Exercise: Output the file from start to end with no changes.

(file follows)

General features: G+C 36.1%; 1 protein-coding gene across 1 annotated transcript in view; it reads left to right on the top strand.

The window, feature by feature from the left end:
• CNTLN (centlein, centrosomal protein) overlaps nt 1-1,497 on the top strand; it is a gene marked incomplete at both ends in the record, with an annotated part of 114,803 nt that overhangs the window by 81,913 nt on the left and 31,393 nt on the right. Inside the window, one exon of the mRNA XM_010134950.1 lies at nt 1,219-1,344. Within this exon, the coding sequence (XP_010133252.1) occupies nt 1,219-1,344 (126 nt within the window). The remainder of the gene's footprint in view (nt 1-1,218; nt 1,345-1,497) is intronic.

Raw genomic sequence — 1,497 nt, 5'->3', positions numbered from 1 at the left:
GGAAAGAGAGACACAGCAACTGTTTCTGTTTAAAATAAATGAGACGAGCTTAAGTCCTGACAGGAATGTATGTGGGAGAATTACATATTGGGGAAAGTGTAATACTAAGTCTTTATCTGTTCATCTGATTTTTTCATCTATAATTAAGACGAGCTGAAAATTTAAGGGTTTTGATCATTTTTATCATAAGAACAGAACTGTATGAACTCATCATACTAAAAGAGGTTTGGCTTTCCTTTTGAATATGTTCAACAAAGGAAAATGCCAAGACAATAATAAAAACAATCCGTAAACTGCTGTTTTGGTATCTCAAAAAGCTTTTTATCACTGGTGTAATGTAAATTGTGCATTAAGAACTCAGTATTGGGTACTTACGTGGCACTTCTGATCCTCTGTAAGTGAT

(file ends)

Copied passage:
General features: G+C 36.1%; 1 protein-coding gene across 1 annotated transcript in view; it reads left to right on the top strand.

The window, feature by feature from the left end:
• CNTLN (centlein, centrosomal protein) overlaps nt 1-1,497 on the top strand; it is a gene marked incomplete at both ends in the record, with an annotated part of 114,803 nt that overhangs the window by 81,913 nt on the left and 31,393 nt on the right. Inside the window, one exon of the mRNA XM_010134950.1 lies at nt 1,219-1,344. Within this exon, the coding sequence (XP_010133252.1) occupies nt 1,219-1,344 (126 nt within the window). The remainder of the gene's footprint in view (nt 1-1,218; nt 1,345-1,497) is intronic.

Raw genomic sequence — 1,497 nt, 5'->3', positions numbered from 1 at the left:
GGAAAGAGAGACACAGCAACTGTTTCTGTTTAAAATAAATGAGACGAGCTTAAGTCCTGACAGGAATGTATGTGGGAGAATTACATATTGGGGAAAGTGTAATACTAAGTCTTTATCTGTTCATCTGATTTTTTCATCTATAATTAAGACGAGCTGAAAATTTAAGGGTTTTGATCATTTTTATCATAAGAACAGAACTGTATGAACTCATCATACTAAAAGAGGTTTGGCTTTCCTTTTGAATATGTTCAACAAAGGAAAATGCCAAGACAATAATAAAAACAATCCGTAAACTGCTGTTTTGGTATCTCAAAAAGCTTTTTATCACTGGTGTAATGTAAATTGTGCATTAAGAACTCAGTATTGGGTACTTACGTGGCACTTCTGATCCTCTGTAAGTGAT